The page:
Boston Superintendent Unveils Schools Budget

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Boston Schools Superintendent Carol Johnson has proposed a new school budget that calls for an increase in spending, thanks to an expected jump in funding from the city.

Her proposal also calls for some new uses of school buildings and school time. She wants, for example, to extend the day at two middle schools — McCormack Middle in Dorchester and Irving Middle in Roslindale. That's even though two other Boston schools — Timilty Middle in Roxbury and Umana Academy in East Boston — are losing their funding for extended days because they haven't boosted test scores.

Johnson told WBUR's All Things Considered host Sacha Pfeiffer that the school department is reviewing Timilty and Umana to determine why they didn't have the success that Edwards Middle School in Charlestown has experienced with an extended day.

But the issue of extending the school day district-wide continues to be a major sticking point in contract negotiations between the school department and the Boston Teachers Union. Union President Richard Stutman says the superintendent refuses to adequately compensate teachers for working an extra few hours.

"The superintendent can't have it both ways," Stutman told WBUR. "She cannot go around the city and nationally saying, 'The Edwards (Middle School in Charlestown) is a great model, but I don't want to pay people.' She has to say, 'The Edwards is a great model and we subscribe to it.' You want people to teach, you're going to have to pay for that one way or another."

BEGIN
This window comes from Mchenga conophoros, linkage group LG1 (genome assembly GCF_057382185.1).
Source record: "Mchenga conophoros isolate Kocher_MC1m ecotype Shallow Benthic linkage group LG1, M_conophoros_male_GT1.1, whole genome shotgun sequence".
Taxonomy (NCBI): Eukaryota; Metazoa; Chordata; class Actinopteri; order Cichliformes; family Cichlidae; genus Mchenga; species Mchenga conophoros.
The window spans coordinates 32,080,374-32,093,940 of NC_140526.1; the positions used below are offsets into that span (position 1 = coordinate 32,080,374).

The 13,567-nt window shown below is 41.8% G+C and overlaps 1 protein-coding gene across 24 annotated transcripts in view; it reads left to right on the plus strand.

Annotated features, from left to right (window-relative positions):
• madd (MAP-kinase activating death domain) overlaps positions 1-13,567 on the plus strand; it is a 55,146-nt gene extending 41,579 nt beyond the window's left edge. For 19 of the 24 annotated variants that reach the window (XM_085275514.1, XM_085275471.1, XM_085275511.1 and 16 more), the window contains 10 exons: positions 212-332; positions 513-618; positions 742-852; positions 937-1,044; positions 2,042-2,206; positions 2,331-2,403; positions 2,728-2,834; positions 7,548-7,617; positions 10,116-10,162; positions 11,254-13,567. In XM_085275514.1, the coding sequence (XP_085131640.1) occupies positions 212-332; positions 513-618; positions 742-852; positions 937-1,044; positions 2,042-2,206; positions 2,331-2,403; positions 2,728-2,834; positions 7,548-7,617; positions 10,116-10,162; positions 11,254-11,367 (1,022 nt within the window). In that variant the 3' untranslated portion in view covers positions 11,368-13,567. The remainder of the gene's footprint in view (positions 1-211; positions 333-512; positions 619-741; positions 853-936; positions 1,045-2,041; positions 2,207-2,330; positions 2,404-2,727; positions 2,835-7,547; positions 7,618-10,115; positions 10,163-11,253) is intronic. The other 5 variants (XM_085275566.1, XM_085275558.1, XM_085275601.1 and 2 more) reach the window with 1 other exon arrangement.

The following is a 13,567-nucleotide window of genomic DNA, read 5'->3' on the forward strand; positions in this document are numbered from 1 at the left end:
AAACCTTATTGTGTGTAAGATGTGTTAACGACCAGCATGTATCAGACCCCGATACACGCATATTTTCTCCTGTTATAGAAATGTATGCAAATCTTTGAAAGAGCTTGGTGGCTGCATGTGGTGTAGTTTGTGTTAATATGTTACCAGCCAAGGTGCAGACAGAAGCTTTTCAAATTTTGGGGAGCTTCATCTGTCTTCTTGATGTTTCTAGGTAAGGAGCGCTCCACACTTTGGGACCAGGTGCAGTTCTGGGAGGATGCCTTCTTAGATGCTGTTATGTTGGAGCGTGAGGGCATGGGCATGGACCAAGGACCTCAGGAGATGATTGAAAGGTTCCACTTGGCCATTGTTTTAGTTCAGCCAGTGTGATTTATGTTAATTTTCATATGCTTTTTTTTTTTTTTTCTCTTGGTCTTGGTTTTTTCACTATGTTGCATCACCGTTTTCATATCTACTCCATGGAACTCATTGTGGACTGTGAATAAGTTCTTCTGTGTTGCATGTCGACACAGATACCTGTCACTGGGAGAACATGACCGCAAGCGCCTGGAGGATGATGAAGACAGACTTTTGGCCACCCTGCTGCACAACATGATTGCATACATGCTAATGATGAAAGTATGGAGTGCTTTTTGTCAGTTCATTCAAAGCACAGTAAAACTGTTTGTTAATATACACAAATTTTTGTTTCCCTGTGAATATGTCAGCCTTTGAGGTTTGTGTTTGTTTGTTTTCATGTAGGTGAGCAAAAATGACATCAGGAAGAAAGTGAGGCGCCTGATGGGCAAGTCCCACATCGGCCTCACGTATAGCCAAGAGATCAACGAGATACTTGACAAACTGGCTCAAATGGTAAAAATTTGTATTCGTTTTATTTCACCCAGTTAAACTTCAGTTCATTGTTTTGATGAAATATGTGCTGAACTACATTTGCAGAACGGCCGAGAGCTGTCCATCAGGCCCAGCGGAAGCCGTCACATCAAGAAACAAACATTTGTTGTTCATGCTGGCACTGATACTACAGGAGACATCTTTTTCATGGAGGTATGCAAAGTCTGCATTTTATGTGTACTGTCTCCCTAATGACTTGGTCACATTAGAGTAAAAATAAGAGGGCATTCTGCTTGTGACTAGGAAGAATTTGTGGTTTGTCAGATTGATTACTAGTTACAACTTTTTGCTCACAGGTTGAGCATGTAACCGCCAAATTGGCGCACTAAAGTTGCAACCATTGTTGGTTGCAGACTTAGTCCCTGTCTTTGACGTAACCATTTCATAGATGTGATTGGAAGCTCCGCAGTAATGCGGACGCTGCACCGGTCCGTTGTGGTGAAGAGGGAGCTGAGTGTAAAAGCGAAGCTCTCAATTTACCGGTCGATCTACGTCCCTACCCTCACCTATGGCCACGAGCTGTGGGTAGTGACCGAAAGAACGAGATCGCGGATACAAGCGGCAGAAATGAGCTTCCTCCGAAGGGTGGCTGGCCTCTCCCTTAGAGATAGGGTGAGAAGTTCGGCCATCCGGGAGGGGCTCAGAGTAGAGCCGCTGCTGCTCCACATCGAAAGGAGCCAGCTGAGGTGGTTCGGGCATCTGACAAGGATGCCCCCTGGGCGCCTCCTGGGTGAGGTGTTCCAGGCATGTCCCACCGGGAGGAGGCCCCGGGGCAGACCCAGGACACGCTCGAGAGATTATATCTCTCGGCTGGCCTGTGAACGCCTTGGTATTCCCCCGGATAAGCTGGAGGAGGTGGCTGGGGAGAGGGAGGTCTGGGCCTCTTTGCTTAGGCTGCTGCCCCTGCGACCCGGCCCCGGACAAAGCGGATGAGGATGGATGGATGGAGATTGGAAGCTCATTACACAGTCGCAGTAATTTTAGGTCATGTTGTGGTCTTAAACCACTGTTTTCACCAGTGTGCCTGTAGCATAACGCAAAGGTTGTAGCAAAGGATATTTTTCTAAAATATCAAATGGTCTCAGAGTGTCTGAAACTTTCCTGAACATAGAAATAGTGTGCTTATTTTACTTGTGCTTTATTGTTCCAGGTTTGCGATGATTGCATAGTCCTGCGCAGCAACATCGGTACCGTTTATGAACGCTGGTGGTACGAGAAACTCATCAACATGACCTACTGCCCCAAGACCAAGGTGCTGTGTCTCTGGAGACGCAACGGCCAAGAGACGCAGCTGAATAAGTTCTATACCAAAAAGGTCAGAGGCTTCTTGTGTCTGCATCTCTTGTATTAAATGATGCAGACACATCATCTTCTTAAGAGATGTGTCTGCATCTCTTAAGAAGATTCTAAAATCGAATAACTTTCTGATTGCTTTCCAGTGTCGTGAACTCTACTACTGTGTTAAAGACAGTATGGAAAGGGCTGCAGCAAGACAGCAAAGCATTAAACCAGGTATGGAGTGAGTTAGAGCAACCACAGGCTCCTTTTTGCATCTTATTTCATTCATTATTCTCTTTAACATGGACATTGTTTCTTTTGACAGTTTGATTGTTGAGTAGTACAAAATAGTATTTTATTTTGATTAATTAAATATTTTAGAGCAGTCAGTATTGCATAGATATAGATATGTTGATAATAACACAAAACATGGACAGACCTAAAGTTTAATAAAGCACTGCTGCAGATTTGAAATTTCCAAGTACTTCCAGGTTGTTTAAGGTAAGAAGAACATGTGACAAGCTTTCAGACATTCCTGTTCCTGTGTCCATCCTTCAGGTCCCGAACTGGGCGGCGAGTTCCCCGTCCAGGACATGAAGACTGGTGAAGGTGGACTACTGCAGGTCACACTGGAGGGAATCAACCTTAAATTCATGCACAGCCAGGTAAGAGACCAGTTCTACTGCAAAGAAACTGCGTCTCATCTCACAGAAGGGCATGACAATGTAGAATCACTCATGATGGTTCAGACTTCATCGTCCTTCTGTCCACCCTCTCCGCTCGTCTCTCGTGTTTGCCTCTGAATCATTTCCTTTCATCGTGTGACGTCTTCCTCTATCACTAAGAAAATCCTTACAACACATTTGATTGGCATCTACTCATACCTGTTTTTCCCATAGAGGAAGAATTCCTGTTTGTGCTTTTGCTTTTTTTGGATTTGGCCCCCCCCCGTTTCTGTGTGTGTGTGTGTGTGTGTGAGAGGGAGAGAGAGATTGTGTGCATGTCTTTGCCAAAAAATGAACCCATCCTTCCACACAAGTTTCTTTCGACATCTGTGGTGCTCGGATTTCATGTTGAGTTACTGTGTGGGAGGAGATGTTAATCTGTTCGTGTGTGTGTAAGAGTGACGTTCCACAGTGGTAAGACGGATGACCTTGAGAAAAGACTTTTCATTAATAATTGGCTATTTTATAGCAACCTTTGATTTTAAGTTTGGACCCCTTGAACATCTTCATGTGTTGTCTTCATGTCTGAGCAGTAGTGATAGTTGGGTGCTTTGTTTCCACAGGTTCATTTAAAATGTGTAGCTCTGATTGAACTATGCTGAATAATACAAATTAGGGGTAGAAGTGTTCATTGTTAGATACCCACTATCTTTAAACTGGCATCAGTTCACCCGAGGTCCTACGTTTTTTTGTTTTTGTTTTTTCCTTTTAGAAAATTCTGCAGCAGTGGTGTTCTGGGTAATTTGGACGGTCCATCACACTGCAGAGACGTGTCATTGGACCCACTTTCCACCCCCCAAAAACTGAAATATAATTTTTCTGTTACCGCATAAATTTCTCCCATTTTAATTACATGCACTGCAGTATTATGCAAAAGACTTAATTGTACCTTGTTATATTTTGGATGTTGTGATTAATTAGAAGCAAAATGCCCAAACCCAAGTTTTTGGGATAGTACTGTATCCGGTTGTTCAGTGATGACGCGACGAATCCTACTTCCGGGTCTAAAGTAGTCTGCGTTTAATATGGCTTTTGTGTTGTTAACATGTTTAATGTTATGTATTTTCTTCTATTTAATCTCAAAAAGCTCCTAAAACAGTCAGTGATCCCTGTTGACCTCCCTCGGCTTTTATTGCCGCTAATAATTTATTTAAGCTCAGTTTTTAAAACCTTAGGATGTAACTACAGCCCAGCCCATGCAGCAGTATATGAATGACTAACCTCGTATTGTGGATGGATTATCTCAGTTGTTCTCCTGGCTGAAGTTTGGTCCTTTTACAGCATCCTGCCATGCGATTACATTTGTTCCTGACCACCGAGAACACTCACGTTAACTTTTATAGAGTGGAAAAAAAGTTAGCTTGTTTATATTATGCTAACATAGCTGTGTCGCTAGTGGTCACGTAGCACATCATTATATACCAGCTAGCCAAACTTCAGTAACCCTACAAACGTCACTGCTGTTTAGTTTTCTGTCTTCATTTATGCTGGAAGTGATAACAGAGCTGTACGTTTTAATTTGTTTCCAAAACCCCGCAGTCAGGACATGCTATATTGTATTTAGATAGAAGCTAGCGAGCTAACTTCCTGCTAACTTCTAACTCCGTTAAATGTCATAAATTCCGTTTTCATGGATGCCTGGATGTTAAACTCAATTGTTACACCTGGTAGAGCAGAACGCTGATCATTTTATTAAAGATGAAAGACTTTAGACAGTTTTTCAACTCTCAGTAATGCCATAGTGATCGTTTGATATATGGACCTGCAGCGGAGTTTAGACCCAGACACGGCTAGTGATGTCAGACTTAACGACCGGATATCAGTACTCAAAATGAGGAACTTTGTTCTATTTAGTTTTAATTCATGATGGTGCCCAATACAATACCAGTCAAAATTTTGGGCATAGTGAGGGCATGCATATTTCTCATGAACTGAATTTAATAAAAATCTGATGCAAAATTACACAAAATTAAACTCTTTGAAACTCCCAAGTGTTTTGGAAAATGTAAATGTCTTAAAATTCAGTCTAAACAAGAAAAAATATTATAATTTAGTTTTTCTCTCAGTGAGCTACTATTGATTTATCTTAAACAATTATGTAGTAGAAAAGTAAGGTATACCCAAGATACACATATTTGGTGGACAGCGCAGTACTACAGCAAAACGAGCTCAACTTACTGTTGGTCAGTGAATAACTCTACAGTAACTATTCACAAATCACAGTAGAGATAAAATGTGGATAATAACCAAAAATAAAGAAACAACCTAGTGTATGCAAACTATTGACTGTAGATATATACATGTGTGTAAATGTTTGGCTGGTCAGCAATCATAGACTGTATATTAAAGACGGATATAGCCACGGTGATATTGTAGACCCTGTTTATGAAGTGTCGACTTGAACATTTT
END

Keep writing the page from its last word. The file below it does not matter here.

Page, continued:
In response to Stutman's comments, Johnson stressed that the district has one of the shortest school days in the commonwealth and pays teachers some of the highest salaries.

"We believe that teachers should be paid well. We do want to reward teachers for successful teaching," Johnson said. "And we want to work out an agreement with the teachers union that absolutely recognizes the extra time. We know teachers are spending a lot of their extra time in school. But we have to make sure that that time is given to students."

The district's contract proposal has included a pay increase that the superintendent has suggested would cover extended day teaching. But the union says the proposal falls short of what it is requesting in salary increases for the standard school day.

The superintendent's $856.5 million budget proposal also calls for reopening the recently closed Fifield Elementary School in Dorchester in order to accommodate more preschool children with special needs. This comes as the school department is being sued in a federal class action case that claims that the district hasn't provided classroom spaces and services in a timely manner to preschoolers with autism and other special needs. But Johnson rejected the suggestion that re-opening Fifield is an acknowledgment that the district has failed to provide appropriate services to special needs preschool students.

The district has seen a major increase in preschool students in need of special education services this school year, Johnson said, as referrals from outside agencies and families have increased. She attributes that increase to public awareness programs sponsored by the school department.

"We already have opened several new classrooms," Johnson said. "We are very committed to serving these students, and to giving them programs and services in the least restricted environment and making sure that they get the high quality start that they need to be successful third-grade readers, which is one of our big targets."

This program aired on February 2, 2012.


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